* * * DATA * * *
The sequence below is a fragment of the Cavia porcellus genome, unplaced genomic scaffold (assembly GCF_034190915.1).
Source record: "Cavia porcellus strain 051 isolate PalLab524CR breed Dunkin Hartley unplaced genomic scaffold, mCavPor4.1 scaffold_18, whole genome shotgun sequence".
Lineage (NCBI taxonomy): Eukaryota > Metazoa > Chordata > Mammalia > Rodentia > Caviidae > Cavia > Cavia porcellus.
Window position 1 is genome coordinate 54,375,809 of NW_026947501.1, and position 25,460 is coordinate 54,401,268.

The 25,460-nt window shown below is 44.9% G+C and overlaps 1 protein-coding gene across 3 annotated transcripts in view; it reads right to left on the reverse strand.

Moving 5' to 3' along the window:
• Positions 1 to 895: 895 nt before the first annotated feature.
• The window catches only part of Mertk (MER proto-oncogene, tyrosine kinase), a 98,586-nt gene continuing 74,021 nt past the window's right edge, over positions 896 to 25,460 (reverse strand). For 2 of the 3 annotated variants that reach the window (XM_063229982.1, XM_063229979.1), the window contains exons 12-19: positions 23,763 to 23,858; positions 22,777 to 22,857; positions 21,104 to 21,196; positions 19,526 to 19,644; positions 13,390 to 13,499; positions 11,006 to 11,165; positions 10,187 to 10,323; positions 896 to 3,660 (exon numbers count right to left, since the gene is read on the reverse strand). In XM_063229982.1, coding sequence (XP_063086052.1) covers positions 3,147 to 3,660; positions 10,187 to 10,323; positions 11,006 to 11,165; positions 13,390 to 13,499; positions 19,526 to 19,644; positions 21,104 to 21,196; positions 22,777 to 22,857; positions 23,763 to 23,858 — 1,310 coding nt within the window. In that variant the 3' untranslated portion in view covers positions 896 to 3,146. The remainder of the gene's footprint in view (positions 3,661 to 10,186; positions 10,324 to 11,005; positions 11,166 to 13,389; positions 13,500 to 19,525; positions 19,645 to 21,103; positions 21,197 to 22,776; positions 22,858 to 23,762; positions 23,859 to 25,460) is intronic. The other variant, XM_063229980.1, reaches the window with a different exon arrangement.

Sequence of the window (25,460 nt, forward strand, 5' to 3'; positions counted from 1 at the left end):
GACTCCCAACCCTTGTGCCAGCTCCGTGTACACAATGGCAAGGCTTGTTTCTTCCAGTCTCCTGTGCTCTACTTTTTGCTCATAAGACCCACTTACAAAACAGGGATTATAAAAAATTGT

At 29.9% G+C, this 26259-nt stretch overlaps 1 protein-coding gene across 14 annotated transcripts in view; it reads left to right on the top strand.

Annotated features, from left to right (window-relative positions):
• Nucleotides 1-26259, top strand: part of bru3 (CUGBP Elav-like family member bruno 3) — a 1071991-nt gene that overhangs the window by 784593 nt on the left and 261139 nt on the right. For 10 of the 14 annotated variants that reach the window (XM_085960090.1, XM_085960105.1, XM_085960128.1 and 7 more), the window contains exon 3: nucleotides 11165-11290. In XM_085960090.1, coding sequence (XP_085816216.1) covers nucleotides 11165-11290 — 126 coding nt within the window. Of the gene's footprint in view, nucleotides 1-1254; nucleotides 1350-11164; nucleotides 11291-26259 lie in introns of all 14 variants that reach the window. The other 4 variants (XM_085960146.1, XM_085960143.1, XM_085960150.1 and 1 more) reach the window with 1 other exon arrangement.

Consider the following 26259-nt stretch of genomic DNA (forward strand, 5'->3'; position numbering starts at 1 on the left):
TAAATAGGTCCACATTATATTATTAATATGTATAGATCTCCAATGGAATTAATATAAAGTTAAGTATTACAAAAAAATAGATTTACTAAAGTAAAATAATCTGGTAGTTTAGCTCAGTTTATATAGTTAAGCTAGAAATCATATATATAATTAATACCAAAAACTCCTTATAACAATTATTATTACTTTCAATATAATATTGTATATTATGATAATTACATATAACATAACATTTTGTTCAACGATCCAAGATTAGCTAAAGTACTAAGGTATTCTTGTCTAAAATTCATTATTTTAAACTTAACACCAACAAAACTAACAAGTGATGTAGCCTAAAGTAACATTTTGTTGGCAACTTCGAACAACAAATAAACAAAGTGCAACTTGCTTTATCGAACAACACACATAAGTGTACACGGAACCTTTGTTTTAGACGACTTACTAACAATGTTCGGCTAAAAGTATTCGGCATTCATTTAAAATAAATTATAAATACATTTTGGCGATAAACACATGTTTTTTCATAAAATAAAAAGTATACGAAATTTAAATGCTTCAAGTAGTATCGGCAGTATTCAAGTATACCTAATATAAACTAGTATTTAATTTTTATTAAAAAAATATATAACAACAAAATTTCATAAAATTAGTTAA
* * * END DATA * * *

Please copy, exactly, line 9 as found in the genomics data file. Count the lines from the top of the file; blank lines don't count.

Sequence of the window (25,460 nt, forward strand, 5' to 3'; positions counted from 1 at the left end):